The seminar records the experiences and subsequent reflections of Colonial Service (HMOCS) officers who were involved in the process of training and handing over their duties to local people before and after Independence.  Five of them served in Africa, spread across west, east, and southern African territories.  Two of these were in professional careers as distinct from colonial administration.  Two other speakers covered the Pacific and Hong Kong, where circumstances were quite unlike those in Africa.  And one was a professional tutor from England having no colonial background, which gave him a very different relationship with the students aspiring to be given well-paid jobs at Independence.  Each session gave time for questions and discussion from those attending, which drew out fresh points of interest.

Localisation in Colonial territories

Number Eight (2014) - The Inheritors: The Legacy of Empire (Seminar held on 20 May 2013)
(ISBN 978 0 9575210 7 0)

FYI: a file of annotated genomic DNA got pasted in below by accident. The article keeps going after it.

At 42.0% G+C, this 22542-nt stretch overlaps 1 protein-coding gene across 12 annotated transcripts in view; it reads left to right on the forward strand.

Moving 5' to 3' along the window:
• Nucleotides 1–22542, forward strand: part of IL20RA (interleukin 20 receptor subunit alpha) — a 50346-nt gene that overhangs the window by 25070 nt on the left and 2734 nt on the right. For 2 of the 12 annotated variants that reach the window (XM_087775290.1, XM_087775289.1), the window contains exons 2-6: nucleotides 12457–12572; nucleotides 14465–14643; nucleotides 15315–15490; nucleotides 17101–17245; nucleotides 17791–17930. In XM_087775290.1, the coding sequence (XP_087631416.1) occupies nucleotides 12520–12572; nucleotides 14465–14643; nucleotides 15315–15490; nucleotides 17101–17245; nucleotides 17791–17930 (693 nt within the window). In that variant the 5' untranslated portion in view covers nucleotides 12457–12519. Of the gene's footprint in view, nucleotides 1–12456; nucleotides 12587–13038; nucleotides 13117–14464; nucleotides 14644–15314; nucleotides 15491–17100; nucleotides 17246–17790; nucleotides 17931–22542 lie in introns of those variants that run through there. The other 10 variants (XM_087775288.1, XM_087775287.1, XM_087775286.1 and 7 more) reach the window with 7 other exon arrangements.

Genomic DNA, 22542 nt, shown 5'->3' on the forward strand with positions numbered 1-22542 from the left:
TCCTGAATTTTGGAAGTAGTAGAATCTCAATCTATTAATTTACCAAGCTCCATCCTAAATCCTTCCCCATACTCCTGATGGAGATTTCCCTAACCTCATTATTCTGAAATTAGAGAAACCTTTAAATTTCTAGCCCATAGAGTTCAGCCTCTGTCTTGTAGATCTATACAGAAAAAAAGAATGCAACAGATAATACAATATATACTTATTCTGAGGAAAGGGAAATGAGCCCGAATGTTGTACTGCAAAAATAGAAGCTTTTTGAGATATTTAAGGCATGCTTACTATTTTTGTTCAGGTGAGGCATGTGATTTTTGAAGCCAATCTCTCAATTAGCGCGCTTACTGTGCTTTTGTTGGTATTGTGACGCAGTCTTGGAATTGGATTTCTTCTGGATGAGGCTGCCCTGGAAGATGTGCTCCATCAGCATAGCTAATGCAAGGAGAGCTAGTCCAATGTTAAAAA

The preceding four seminars drew on the personal experiences of HMOCS officers as primary "witnesses" describing and assessing the policies and practical functions of the colonial governments they served.  This fifth seminar, sometimes styled as a Conference, was planned to conclude the series by recording the evidence of a different category of "witnesses".  These would be people belonging to the respective colonies who had grown up under British rule and perhaps had positions themselves in some part of the colonial government, and then carried on, usually with greater responsibilities, after independence when the British personnel left or were phased out.  They would therefore be the inheritors of 'the legacy' of the Empire.  Their recollections of how they and others reacted or adapted to the changes from colonial to independent rule would complement and contrast with the views of their British forerunners.  Such evidence would therefore contribute to the overall historical record and assessment of the closing years of the British colonial era.